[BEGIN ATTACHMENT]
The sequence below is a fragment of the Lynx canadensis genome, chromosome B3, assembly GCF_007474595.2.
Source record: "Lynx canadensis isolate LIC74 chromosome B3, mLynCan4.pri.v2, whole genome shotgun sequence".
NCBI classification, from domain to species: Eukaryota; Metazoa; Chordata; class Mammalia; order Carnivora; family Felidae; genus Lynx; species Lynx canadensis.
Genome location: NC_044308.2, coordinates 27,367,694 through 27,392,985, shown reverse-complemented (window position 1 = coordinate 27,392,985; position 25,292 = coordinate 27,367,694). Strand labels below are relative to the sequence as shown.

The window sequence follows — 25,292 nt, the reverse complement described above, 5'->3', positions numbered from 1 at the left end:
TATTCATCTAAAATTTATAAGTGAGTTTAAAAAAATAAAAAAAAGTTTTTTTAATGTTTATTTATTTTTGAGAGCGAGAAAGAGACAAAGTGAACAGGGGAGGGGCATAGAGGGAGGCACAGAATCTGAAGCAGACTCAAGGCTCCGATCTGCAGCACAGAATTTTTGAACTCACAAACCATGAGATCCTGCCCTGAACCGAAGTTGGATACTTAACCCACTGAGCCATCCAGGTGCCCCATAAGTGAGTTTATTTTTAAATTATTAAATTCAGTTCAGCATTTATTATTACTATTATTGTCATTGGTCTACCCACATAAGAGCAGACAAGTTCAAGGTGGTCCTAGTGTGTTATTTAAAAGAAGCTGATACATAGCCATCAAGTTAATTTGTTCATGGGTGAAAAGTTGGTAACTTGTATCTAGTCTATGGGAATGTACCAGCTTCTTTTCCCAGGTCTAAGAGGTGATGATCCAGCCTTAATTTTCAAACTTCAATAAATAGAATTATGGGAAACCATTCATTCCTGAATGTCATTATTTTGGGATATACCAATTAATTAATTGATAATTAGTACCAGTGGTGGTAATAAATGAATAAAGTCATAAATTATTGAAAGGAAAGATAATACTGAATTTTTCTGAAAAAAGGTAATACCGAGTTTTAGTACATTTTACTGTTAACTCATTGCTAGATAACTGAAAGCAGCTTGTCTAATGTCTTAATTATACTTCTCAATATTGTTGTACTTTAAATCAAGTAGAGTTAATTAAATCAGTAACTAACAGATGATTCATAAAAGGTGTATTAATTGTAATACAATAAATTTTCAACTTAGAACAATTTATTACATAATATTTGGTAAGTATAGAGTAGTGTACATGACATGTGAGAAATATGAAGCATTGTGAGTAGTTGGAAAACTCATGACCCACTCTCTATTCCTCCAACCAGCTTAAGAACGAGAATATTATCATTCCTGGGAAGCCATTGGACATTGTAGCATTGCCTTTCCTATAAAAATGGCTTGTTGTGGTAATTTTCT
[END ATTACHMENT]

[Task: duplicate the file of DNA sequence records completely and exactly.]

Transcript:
The sequence below is a fragment of the Lynx canadensis genome, chromosome B3, assembly GCF_007474595.2.
Source record: "Lynx canadensis isolate LIC74 chromosome B3, mLynCan4.pri.v2, whole genome shotgun sequence".
NCBI classification, from domain to species: Eukaryota; Metazoa; Chordata; class Mammalia; order Carnivora; family Felidae; genus Lynx; species Lynx canadensis.
Genome location: NC_044308.2, coordinates 27,367,694 through 27,392,985, shown reverse-complemented (window position 1 = coordinate 27,392,985; position 25,292 = coordinate 27,367,694). Strand labels below are relative to the sequence as shown.

The window sequence follows — 25,292 nt, the reverse complement described above, 5'->3', positions numbered from 1 at the left end:
TATTCATCTAAAATTTATAAGTGAGTTTAAAAAAATAAAAAAAAGTTTTTTTAATGTTTATTTATTTTTGAGAGCGAGAAAGAGACAAAGTGAACAGGGGAGGGGCATAGAGGGAGGCACAGAATCTGAAGCAGACTCAAGGCTCCGATCTGCAGCACAGAATTTTTGAACTCACAAACCATGAGATCCTGCCCTGAACCGAAGTTGGATACTTAACCCACTGAGCCATCCAGGTGCCCCATAAGTGAGTTTATTTTTAAATTATTAAATTCAGTTCAGCATTTATTATTACTATTATTGTCATTGGTCTACCCACATAAGAGCAGACAAGTTCAAGGTGGTCCTAGTGTGTTATTTAAAAGAAGCTGATACATAGCCATCAAGTTAATTTGTTCATGGGTGAAAAGTTGGTAACTTGTATCTAGTCTATGGGAATGTACCAGCTTCTTTTCCCAGGTCTAAGAGGTGATGATCCAGCCTTAATTTTCAAACTTCAATAAATAGAATTATGGGAAACCATTCATTCCTGAATGTCATTATTTTGGGATATACCAATTAATTAATTGATAATTAGTACCAGTGGTGGTAATAAATGAATAAAGTCATAAATTATTGAAAGGAAAGATAATACTGAATTTTTCTGAAAAAAGGTAATACCGAGTTTTAGTACATTTTACTGTTAACTCATTGCTAGATAACTGAAAGCAGCTTGTCTAATGTCTTAATTATACTTCTCAATATTGTTGTACTTTAAATCAAGTAGAGTTAATTAAATCAGTAACTAACAGATGATTCATAAAAGGTGTATTAATTGTAATACAATAAATTTTCAACTTAGAACAATTTATTACATAATATTTGGTAAGTATAGAGTAGTGTACATGACATGTGAGAAATATGAAGCATTGTGAGTAGTTGGAAAACTCATGACCCACTCTCTATTCCTCCAACCAGCTTAAGAACGAGAATATTATCATTCCTGGGAAGCCATTGGACATTGTAGCATTGCCTTTCCTATAAAAATGGCTTGTTGTGGTAATTTTCT